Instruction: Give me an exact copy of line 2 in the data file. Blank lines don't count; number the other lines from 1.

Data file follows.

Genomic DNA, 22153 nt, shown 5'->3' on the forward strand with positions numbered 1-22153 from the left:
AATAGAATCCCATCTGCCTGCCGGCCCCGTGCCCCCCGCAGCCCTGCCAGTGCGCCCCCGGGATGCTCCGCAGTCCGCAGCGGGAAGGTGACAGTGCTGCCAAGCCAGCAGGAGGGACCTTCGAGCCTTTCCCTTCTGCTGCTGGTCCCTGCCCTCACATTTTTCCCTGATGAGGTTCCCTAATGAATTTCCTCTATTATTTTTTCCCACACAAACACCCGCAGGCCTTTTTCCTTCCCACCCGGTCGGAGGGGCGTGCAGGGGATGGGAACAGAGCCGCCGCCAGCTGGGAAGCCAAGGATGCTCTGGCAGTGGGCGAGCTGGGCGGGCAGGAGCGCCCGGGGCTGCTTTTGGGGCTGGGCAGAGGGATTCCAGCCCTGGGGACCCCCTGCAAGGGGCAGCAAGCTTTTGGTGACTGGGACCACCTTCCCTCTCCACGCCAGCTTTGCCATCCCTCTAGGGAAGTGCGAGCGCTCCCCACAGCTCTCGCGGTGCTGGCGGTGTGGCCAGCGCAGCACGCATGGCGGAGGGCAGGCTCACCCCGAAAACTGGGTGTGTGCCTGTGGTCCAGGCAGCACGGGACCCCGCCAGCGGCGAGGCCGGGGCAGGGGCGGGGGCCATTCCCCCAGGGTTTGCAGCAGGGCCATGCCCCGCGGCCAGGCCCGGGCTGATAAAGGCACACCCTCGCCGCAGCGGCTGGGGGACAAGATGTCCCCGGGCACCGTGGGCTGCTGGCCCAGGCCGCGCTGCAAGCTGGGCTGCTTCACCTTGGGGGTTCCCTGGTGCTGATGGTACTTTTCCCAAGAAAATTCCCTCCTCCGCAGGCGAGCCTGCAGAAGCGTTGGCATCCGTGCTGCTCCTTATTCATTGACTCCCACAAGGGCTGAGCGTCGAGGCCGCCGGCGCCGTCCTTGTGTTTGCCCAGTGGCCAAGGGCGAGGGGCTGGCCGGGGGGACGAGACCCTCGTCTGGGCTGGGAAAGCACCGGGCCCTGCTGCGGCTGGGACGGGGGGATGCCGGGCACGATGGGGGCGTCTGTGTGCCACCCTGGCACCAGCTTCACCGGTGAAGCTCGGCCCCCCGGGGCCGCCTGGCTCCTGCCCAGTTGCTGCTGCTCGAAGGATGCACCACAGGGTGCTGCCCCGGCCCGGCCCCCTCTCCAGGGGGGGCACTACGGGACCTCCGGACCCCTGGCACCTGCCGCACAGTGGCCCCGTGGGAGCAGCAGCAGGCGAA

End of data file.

AATAGAATCCCATCTGCCTGCCGGCCCCGTGCCCCCCGCAGCCCTGCCAGTGCGCCCCCGGGATGCTCCGCAGTCCGCAGCGGGAAGGTGACAGTGCTGCCAAGCCAGCAGGAGGGACCTTCGAGCCTTTCCCTTCTGCTGCTGGTCCCTGCCCTCACATTTTTCCCTGATGAGGTTCCCTAATGAATTTCCTCTATTATTTTTTCCCACACAAACACCCGCAGGCCTTTTTCCTTCCCACCCGGTCGGAGGGGCGTGCAGGGGATGGGAACAGAGCCGCCGCCAGCTGGGAAGCCAAGGATGCTCTGGCAGTGGGCGAGCTGGGCGGGCAGGAGCGCCCGGGGCTGCTTTTGGGGCTGGGCAGAGGGATTCCAGCCCTGGGGACCCCCTGCAAGGGGCAGCAAGCTTTTGGTGACTGGGACCACCTTCCCTCTCCACGCCAGCTTTGCCATCCCTCTAGGGAAGTGCGAGCGCTCCCCACAGCTCTCGCGGTGCTGGCGGTGTGGCCAGCGCAGCACGCATGGCGGAGGGCAGGCTCACCCCGAAAACTGGGTGTGTGCCTGTGGTCCAGGCAGCACGGGACCCCGCCAGCGGCGAGGCCGGGGCAGGGGCGGGGGCCATTCCCCCAGGGTTTGCAGCAGGGCCATGCCCCGCGGCCAGGCCCGGGCTGATAAAGGCACACCCTCGCCGCAGCGGCTGGGGGACAAGATGTCCCCGGGCACCGTGGGCTGCTGGCCCAGGCCGCGCTGCAAGCTGGGCTGCTTCACCTTGGGGGTTCCCTGGTGCTGATGGTACTTTTCCCAAGAAAATTCCCTCCTCCGCAGGCGAGCCTGCAGAAGCGTTGGCATCCGTGCTGCTCCTTATTCATTGACTCCCACAAGGGCTGAGCGTCGAGGCCGCCGGCGCCGTCCTTGTGTTTGCCCAGTGGCCAAGGGCGAGGGGCTGGCCGGGGGGACGAGACCCTCGTCTGGGCTGGGAAAGCACCGGGCCCTGCTGCGGCTGGGACGGGGGGATGCCGGGCACGATGGGGGCGTCTGTGTGCCACCCTGGCACCAGCTTCACCGGTGAAGCTCGGCCCCCCGGGGCCGCCTGGCTCCTGCCCAGTTGCTGCTGCTCGAAGGATGCACCACAGGGTGCTGCCCCGGCCCGGCCCCCTCTCCAGGGGGGGCACTACGGGACCTCCGGACCCCTGGCACCTGCCGCACAGTGGCCCCGTGGGAGCAGCAGCAGGCGAA